To speak Venezuelan Spanish, one must master the use of the word “chévere.” Its meanings range from “okay” to “awesome.” It’s also the foundation of every conversation a Venezuelan has.
¿Cómo sabe la comida? / How’s the food?
Chévere. / Terrific.
¿Cómo te fue en el examen? / How did the exam go?
Chévere. / Great.
¿Cómo estas? / How are you?
Chévere. / Good.
Yet, “chévere” is notably absent from any Spanish in the television series Jane the Virgin. This wouldn’t be a problem if Jane Villanueva and her family weren’t Venezuelan. But they are. So, it’s a problem.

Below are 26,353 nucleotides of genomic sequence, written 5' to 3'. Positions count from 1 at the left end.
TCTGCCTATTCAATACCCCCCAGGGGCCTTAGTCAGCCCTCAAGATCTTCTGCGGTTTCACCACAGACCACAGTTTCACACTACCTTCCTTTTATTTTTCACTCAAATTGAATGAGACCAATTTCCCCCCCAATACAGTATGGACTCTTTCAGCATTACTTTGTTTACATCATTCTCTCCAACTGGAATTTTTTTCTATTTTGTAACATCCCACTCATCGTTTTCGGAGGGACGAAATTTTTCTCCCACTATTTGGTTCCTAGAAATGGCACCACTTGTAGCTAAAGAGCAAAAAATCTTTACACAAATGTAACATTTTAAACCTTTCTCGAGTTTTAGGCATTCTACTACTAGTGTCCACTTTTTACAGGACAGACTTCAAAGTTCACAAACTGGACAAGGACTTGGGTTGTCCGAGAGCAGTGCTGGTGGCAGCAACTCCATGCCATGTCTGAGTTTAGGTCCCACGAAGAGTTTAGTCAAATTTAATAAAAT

Jane the Virgin is an adaptation of the 2002 Venezuelan telenovela Juana la Virgen. Outside of the artificial insemination, the two shows aren’t that similar, but as a nod to the original, in Jane the Virgin, the Villanuevas are Venezuelan-American. I should be glad. A certain euphoria rises from deep within someone when they see themselves represented onscreen. I felt a sliver of that emotion during a scene in the third episode when, in an attempt to keep Jane from noticing her absent father sneaking out of her mother Xiomara’s room, Jane’s grandmother Alba forces her to take a bite out of an arepa. The scene isn’t pivotal and happens early on, but that moment has stayed with me, because it was the first time I heard the word “arepa” on primetime American television. At the time, the moment seemed like a promise—a taste of what was to come in terms of portraying Venezuelan people and culture. I was wrong.